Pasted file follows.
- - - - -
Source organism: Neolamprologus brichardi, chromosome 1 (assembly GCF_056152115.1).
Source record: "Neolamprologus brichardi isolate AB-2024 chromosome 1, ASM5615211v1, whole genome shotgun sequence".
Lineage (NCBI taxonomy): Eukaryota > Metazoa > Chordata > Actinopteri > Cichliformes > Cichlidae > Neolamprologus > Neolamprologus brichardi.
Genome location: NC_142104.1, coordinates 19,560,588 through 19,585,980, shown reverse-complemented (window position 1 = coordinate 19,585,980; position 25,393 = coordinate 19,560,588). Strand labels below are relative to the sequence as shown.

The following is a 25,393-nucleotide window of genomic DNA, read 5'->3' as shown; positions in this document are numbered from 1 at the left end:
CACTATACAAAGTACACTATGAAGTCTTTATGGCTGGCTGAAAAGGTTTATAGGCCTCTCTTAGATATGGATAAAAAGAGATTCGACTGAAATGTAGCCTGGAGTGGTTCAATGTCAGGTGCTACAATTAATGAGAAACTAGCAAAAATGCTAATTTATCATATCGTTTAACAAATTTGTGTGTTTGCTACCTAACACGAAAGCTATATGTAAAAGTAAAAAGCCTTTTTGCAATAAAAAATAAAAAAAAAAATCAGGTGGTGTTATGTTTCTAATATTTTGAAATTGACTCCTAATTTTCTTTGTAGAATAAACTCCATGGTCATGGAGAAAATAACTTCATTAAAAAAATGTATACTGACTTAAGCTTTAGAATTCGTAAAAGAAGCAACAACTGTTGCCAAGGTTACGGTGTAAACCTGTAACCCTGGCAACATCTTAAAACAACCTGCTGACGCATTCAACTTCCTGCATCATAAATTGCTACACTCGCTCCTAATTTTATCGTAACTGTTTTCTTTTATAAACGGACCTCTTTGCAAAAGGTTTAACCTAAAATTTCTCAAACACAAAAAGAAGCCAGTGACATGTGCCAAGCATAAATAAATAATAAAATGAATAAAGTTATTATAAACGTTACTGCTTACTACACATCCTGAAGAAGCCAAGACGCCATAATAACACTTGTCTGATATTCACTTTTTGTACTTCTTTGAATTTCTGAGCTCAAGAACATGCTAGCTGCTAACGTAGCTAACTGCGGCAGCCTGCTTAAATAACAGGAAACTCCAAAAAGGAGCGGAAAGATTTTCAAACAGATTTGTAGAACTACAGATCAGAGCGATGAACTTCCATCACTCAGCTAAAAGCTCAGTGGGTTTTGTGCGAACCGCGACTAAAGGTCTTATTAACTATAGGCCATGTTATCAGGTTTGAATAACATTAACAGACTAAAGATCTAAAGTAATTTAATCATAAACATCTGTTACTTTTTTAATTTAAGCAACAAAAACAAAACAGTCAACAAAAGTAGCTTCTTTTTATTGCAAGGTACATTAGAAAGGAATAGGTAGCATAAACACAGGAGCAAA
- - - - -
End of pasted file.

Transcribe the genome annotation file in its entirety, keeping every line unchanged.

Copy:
Source organism: Neolamprologus brichardi, chromosome 1 (assembly GCF_056152115.1).
Source record: "Neolamprologus brichardi isolate AB-2024 chromosome 1, ASM5615211v1, whole genome shotgun sequence".
Lineage (NCBI taxonomy): Eukaryota > Metazoa > Chordata > Actinopteri > Cichliformes > Cichlidae > Neolamprologus > Neolamprologus brichardi.
Genome location: NC_142104.1, coordinates 19,560,588 through 19,585,980, shown reverse-complemented (window position 1 = coordinate 19,585,980; position 25,393 = coordinate 19,560,588). Strand labels below are relative to the sequence as shown.

The following is a 25,393-nucleotide window of genomic DNA, read 5'->3' as shown; positions in this document are numbered from 1 at the left end:
CACTATACAAAGTACACTATGAAGTCTTTATGGCTGGCTGAAAAGGTTTATAGGCCTCTCTTAGATATGGATAAAAAGAGATTCGACTGAAATGTAGCCTGGAGTGGTTCAATGTCAGGTGCTACAATTAATGAGAAACTAGCAAAAATGCTAATTTATCATATCGTTTAACAAATTTGTGTGTTTGCTACCTAACACGAAAGCTATATGTAAAAGTAAAAAGCCTTTTTGCAATAAAAAATAAAAAAAAAAATCAGGTGGTGTTATGTTTCTAATATTTTGAAATTGACTCCTAATTTTCTTTGTAGAATAAACTCCATGGTCATGGAGAAAATAACTTCATTAAAAAAATGTATACTGACTTAAGCTTTAGAATTCGTAAAAGAAGCAACAACTGTTGCCAAGGTTACGGTGTAAACCTGTAACCCTGGCAACATCTTAAAACAACCTGCTGACGCATTCAACTTCCTGCATCATAAATTGCTACACTCGCTCCTAATTTTATCGTAACTGTTTTCTTTTATAAACGGACCTCTTTGCAAAAGGTTTAACCTAAAATTTCTCAAACACAAAAAGAAGCCAGTGACATGTGCCAAGCATAAATAAATAATAAAATGAATAAAGTTATTATAAACGTTACTGCTTACTACACATCCTGAAGAAGCCAAGACGCCATAATAACACTTGTCTGATATTCACTTTTTGTACTTCTTTGAATTTCTGAGCTCAAGAACATGCTAGCTGCTAACGTAGCTAACTGCGGCAGCCTGCTTAAATAACAGGAAACTCCAAAAAGGAGCGGAAAGATTTTCAAACAGATTTGTAGAACTACAGATCAGAGCGATGAACTTCCATCACTCAGCTAAAAGCTCAGTGGGTTTTGTGCGAACCGCGACTAAAGGTCTTATTAACTATAGGCCATGTTATCAGGTTTGAATAACATTAACAGACTAAAGATCTAAAGTAATTTAATCATAAACATCTGTTACTTTTTTAATTTAAGCAACAAAAACAAAACAGTCAACAAAAGTAGCTTCTTTTTATTGCAAGGTACATTAGAAAGGAATAGGTAGCATAAACACAGGAGCAAA